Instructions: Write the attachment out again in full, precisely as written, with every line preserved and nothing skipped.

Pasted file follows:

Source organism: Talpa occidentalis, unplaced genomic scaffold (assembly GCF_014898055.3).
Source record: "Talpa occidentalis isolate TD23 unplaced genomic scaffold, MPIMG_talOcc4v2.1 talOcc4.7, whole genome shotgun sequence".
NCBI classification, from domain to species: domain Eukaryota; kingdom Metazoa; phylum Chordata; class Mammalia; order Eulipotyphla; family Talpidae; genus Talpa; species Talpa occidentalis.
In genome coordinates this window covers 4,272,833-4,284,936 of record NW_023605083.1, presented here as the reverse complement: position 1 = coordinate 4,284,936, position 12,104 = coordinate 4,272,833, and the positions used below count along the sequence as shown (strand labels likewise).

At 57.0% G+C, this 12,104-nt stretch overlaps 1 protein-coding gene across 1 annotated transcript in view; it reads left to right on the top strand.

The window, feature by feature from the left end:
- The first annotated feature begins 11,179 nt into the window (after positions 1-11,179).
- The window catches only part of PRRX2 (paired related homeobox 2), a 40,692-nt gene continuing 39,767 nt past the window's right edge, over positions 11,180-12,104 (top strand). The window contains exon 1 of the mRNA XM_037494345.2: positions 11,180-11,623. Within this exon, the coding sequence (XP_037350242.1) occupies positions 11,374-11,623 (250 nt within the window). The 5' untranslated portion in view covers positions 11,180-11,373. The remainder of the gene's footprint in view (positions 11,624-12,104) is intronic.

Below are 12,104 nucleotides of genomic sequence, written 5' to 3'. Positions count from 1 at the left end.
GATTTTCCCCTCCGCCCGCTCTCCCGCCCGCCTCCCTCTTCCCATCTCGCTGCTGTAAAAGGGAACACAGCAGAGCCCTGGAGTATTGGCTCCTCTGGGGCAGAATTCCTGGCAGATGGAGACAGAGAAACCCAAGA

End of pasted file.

Source organism: Talpa occidentalis, unplaced genomic scaffold (assembly GCF_014898055.3).
Source record: "Talpa occidentalis isolate TD23 unplaced genomic scaffold, MPIMG_talOcc4v2.1 talOcc4.7, whole genome shotgun sequence".
NCBI classification, from domain to species: domain Eukaryota; kingdom Metazoa; phylum Chordata; class Mammalia; order Eulipotyphla; family Talpidae; genus Talpa; species Talpa occidentalis.
In genome coordinates this window covers 4,272,833-4,284,936 of record NW_023605083.1, presented here as the reverse complement: position 1 = coordinate 4,284,936, position 12,104 = coordinate 4,272,833, and the positions used below count along the sequence as shown (strand labels likewise).

At 57.0% G+C, this 12,104-nt stretch overlaps 1 protein-coding gene across 1 annotated transcript in view; it reads left to right on the top strand.

The window, feature by feature from the left end:
- The first annotated feature begins 11,179 nt into the window (after positions 1-11,179).
- The window catches only part of PRRX2 (paired related homeobox 2), a 40,692-nt gene continuing 39,767 nt past the window's right edge, over positions 11,180-12,104 (top strand). The window contains exon 1 of the mRNA XM_037494345.2: positions 11,180-11,623. Within this exon, the coding sequence (XP_037350242.1) occupies positions 11,374-11,623 (250 nt within the window). The 5' untranslated portion in view covers positions 11,180-11,373. The remainder of the gene's footprint in view (positions 11,624-12,104) is intronic.

Below are 12,104 nucleotides of genomic sequence, written 5' to 3'. Positions count from 1 at the left end.
GATTTTCCCCTCCGCCCGCTCTCCCGCCCGCCTCCCTCTTCCCATCTCGCTGCTGTAAAAGGGAACACAGCAGAGCCCTGGAGTATTGGCTCCTCTGGGGCAGAATTCCTGGCAGATGGAGACAGAGAAACCCAAGA